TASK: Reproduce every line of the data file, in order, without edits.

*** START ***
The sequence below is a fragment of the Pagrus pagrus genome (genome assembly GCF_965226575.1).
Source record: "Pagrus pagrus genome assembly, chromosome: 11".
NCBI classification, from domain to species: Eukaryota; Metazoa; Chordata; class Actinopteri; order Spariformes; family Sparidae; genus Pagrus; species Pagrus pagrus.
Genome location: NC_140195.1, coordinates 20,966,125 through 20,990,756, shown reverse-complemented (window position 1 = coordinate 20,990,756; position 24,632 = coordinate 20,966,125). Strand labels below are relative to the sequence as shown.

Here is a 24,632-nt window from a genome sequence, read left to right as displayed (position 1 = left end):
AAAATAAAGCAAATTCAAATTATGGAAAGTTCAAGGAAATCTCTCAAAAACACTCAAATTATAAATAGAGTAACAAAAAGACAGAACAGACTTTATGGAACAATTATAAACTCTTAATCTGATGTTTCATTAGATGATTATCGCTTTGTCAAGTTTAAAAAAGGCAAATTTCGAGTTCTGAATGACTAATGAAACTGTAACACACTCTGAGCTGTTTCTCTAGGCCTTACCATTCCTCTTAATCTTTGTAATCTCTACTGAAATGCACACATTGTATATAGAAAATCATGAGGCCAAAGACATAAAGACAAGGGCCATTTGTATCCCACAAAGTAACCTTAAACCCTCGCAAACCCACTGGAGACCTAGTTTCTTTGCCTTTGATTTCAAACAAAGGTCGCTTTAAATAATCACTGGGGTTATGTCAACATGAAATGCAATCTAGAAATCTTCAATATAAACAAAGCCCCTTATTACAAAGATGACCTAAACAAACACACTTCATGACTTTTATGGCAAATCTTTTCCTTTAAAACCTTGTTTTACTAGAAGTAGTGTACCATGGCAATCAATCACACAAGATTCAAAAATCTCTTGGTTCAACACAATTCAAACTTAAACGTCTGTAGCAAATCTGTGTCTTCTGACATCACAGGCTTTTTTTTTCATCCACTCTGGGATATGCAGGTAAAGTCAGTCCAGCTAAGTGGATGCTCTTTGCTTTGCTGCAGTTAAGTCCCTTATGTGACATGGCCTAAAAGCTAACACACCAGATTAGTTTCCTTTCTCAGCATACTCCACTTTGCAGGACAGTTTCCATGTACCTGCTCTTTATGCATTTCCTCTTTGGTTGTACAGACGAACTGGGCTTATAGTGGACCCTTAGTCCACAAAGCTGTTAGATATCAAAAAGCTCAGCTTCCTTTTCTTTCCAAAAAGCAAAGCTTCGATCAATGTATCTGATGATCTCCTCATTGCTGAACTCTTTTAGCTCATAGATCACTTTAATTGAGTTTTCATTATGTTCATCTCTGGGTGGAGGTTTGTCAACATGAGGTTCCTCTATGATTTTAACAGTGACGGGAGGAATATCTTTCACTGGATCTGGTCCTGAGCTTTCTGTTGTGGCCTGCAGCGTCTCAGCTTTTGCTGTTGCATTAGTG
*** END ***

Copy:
The sequence below is a fragment of the Pagrus pagrus genome (genome assembly GCF_965226575.1).
Source record: "Pagrus pagrus genome assembly, chromosome: 11".
NCBI classification, from domain to species: Eukaryota; Metazoa; Chordata; class Actinopteri; order Spariformes; family Sparidae; genus Pagrus; species Pagrus pagrus.
Genome location: NC_140195.1, coordinates 20,966,125 through 20,990,756, shown reverse-complemented (window position 1 = coordinate 20,990,756; position 24,632 = coordinate 20,966,125). Strand labels below are relative to the sequence as shown.

Here is a 24,632-nt window from a genome sequence, read left to right as displayed (position 1 = left end):
AAAATAAAGCAAATTCAAATTATGGAAAGTTCAAGGAAATCTCTCAAAAACACTCAAATTATAAATAGAGTAACAAAAAGACAGAACAGACTTTATGGAACAATTATAAACTCTTAATCTGATGTTTCATTAGATGATTATCGCTTTGTCAAGTTTAAAAAAGGCAAATTTCGAGTTCTGAATGACTAATGAAACTGTAACACACTCTGAGCTGTTTCTCTAGGCCTTACCATTCCTCTTAATCTTTGTAATCTCTACTGAAATGCACACATTGTATATAGAAAATCATGAGGCCAAAGACATAAAGACAAGGGCCATTTGTATCCCACAAAGTAACCTTAAACCCTCGCAAACCCACTGGAGACCTAGTTTCTTTGCCTTTGATTTCAAACAAAGGTCGCTTTAAATAATCACTGGGGTTATGTCAACATGAAATGCAATCTAGAAATCTTCAATATAAACAAAGCCCCTTATTACAAAGATGACCTAAACAAACACACTTCATGACTTTTATGGCAAATCTTTTCCTTTAAAACCTTGTTTTACTAGAAGTAGTGTACCATGGCAATCAATCACACAAGATTCAAAAATCTCTTGGTTCAACACAATTCAAACTTAAACGTCTGTAGCAAATCTGTGTCTTCTGACATCACAGGCTTTTTTTTTCATCCACTCTGGGATATGCAGGTAAAGTCAGTCCAGCTAAGTGGATGCTCTTTGCTTTGCTGCAGTTAAGTCCCTTATGTGACATGGCCTAAAAGCTAACACACCAGATTAGTTTCCTTTCTCAGCATACTCCACTTTGCAGGACAGTTTCCATGTACCTGCTCTTTATGCATTTCCTCTTTGGTTGTACAGACGAACTGGGCTTATAGTGGACCCTTAGTCCACAAAGCTGTTAGATATCAAAAAGCTCAGCTTCCTTTTCTTTCCAAAAAGCAAAGCTTCGATCAATGTATCTGATGATCTCCTCATTGCTGAACTCTTTTAGCTCATAGATCACTTTAATTGAGTTTTCATTATGTTCATCTCTGGGTGGAGGTTTGTCAACATGAGGTTCCTCTATGATTTTAACAGTGACGGGAGGAATATCTTTCACTGGATCTGGTCCTGAGCTTTCTGTTGTGGCCTGCAGCGTCTCAGCTTTTGCTGTTGCATTAGTG